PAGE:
We’ve all heard of the adoption curve. New technologies are introduced, there are a few early adopters, and most people wait to see how it plays out. And then everyone’s on board. Augmented Reality (AR) is one of those technologies. For the uninitiated, let me spell out what separates AR from VR (virtual reality). AR enhances the physical worldview with contextual overlay, as opposed to creating a completely new virtual view of the world.

To me, what’s exciting is that AR squarely addresses some key pain points in field service. To lay it out squarely, AR can make a huge difference in the overall profitability and customer experience of field service organizations by improving remote resolution rates, First-time Fix rates and training effectiveness. Well, that’s fine and dandy, but the question is, how many companies have actually taken advantage of it?

A few early adopter companies have been brave enough to test the waters and pave the way for the rest. GE Healthcare has been able to boost productivity by 46 percent by using smart glasses that free the technician from flipping a product manual and looking up and down. NTT, the Japanese telecom giant, recently launched a hugely successful pilot program using smart glasses for remote site maintenance. Massachusetts Bay Transportation Authority (MBTA) will be giving AR smart glasses to field technicians to communicate with experts in its main maintenance facility, so as to speed up train repairs.

But if these are the early adopters, other organizations have been less forthcoming. What are their roadblocks to AR adoption? In my opinion, they include:

  • Prioritization in the grand scheme of things: Field service organizations have to constantly ask: which technology investment is aligned with their strategic direction and time horizon? Is it IoT, is it AR, is it 3D printing? Unless they have a clear idea of what they want to be when they grow up (and when), choosing to invest in a technology is really difficult for enterprises. And then, I’ve seen that organizations need technology evangelists and visionary leaders to drive this. In spite of these challenges, Aberdeen opines that best-in-class firms show a higher rate of adoption of new technologies by being on the edge of innovation.
  • The use cases: I think it’s really important to identify the key use cases, as this will drive the ROI estimation that in turn can justify an AR investment. While the dynamics of each service organization are different, some common AR use cases do emerge: training new staff, motivating younger generations to join field service, boosting service operations and enhancing customer service.

Out of these, boosting operational efficiency through better training and higher first-time-fix rates is definitely a low hanging fruit, of which most field service organizations should be able to take advantage. A simple back-of-the-envelope method is to look at the average productivity boost that one can get from servicing the most serviced equipment, and then to translate that into incremental revenue that can be generated by servicing more requests per technician per working day.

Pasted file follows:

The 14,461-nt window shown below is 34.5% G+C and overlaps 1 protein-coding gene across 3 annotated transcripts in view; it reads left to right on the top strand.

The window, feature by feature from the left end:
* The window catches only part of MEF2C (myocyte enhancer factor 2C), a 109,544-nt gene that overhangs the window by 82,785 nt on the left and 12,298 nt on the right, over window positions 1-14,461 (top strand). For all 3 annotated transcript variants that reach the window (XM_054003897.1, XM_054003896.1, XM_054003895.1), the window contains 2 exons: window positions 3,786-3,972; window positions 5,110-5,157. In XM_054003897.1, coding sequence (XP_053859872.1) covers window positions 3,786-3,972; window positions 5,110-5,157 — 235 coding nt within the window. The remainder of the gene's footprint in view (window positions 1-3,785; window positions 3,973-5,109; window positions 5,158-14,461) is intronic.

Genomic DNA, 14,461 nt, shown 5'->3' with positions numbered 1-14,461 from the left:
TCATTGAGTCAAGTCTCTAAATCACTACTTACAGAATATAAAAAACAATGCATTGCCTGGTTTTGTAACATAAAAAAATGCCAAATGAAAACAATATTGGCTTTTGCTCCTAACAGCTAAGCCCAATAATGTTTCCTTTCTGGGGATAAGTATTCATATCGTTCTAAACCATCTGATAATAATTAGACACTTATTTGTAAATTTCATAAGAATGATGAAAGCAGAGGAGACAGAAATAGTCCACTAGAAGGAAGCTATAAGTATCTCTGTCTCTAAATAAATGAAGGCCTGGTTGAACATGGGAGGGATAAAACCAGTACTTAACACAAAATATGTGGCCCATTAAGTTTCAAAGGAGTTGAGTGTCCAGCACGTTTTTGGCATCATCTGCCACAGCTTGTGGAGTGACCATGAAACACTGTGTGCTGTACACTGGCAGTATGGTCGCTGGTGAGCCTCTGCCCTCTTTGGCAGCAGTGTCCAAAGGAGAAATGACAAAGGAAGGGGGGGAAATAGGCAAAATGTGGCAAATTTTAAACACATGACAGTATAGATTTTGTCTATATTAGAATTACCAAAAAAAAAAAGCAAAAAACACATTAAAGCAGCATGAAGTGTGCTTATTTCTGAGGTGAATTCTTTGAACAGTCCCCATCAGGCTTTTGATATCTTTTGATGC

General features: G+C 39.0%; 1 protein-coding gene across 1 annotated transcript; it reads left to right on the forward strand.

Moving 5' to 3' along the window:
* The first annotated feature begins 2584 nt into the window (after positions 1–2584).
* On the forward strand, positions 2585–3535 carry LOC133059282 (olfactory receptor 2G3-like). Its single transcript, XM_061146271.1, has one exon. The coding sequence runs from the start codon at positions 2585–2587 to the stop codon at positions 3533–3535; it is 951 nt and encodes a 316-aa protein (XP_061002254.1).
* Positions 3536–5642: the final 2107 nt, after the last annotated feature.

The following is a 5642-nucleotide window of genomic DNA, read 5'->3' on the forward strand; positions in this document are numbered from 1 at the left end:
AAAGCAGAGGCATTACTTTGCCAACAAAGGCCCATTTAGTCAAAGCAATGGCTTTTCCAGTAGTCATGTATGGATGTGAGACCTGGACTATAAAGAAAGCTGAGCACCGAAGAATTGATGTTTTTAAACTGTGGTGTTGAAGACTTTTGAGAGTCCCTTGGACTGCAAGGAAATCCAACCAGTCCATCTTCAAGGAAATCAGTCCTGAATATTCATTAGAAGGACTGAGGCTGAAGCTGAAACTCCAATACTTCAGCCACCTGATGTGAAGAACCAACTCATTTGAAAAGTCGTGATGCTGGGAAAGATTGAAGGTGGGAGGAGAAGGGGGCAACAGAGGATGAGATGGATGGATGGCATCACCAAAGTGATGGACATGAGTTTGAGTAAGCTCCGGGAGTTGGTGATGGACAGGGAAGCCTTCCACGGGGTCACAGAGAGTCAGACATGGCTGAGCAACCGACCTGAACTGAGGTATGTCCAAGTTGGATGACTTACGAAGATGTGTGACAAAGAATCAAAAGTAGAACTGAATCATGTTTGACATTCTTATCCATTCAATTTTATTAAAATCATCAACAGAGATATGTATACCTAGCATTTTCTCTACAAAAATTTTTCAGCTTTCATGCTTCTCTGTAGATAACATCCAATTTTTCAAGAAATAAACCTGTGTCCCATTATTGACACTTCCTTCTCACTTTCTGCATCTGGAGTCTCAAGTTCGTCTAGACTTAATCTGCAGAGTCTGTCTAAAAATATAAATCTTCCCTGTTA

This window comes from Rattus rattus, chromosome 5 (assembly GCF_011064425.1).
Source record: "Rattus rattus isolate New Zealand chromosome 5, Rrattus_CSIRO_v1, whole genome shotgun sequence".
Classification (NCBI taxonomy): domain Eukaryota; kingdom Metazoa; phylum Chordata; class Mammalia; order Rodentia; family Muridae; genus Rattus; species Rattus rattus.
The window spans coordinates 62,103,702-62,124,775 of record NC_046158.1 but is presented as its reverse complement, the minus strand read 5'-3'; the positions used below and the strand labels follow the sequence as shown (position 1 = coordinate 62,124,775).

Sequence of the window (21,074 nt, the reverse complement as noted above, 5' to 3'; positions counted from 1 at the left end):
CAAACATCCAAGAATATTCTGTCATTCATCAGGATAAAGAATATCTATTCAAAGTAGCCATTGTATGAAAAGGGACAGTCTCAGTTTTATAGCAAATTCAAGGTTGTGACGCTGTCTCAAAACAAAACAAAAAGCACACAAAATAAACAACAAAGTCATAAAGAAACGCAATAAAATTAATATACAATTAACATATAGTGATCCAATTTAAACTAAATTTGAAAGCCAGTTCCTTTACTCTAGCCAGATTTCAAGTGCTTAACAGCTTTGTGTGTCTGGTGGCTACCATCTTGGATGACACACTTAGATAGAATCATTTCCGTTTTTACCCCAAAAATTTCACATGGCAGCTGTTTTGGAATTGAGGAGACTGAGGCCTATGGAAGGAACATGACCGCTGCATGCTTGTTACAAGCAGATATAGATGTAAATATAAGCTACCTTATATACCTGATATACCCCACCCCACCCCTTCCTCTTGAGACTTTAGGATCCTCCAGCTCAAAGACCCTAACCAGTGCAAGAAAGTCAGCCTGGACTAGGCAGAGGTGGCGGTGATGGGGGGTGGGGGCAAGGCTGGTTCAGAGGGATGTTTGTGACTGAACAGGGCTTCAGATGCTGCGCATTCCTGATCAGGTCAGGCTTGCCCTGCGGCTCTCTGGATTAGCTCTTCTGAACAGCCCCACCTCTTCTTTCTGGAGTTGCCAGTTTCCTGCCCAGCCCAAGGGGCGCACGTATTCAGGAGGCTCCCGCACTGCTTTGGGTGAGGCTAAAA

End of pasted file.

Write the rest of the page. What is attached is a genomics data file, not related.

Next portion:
• The economics (aka ROI): In my opinion, the price of the headsets is still too high. More than that, the AR content creation is a challenging problem, something that takes a lot of time and curation. There can be many, many types of assets that may need AR content creation and this represents a fixed cost. Even if organizations come up with baseline content, keeping the AR content refreshed is important, so to keep up with the product recalls or engineering updates. Organizations that have a legacy of investing in R&D or being on the edge of technology would be willing to experiment more on this front, even if the ROI is not totally crisp.
  • Fragmented solutions: One has to choose among different “types” of AR solutions in the market: Hardware (headsets, smart glasses, mobile devices), software, and hardware + software. Some providers just enable remote troubleshooting with enhanced video calling and document sharing through a mobile app, while some provide an evolved AR platform that renders AR content through smart gear. Upskills.io’s Skylight platform is such an example. 

Field service organizations need to make some choices. Do they want a turnkey solution or prefer to procure the hardware cheap and leverage an AR delivery platform to keep it economical? Are they just satisfied with enhanced video calling and document sharing? As they start seeing the results, organizations may evaluate different solutions.

Mainstream adoption of AR may appear slow, but it’s picking up for sure. IDC predicts that 25 percent of the field technicians and information workers will be using AR by 2020. Field service organizations need to prioritize which technologies they are willing to invest in, identify the ROI with use cases and choose the optimal solution for them along the AR spectrum. Everyone can test out low hanging fruit. It will get easier over time as the market develops standards and consolidates. But my recommendation is: get started sooner than later by experimenting and piloting, and then build up on the results. Get the early adopter advantage.

For more information on how technologies like this impact field service, please visit: www.servicemax.com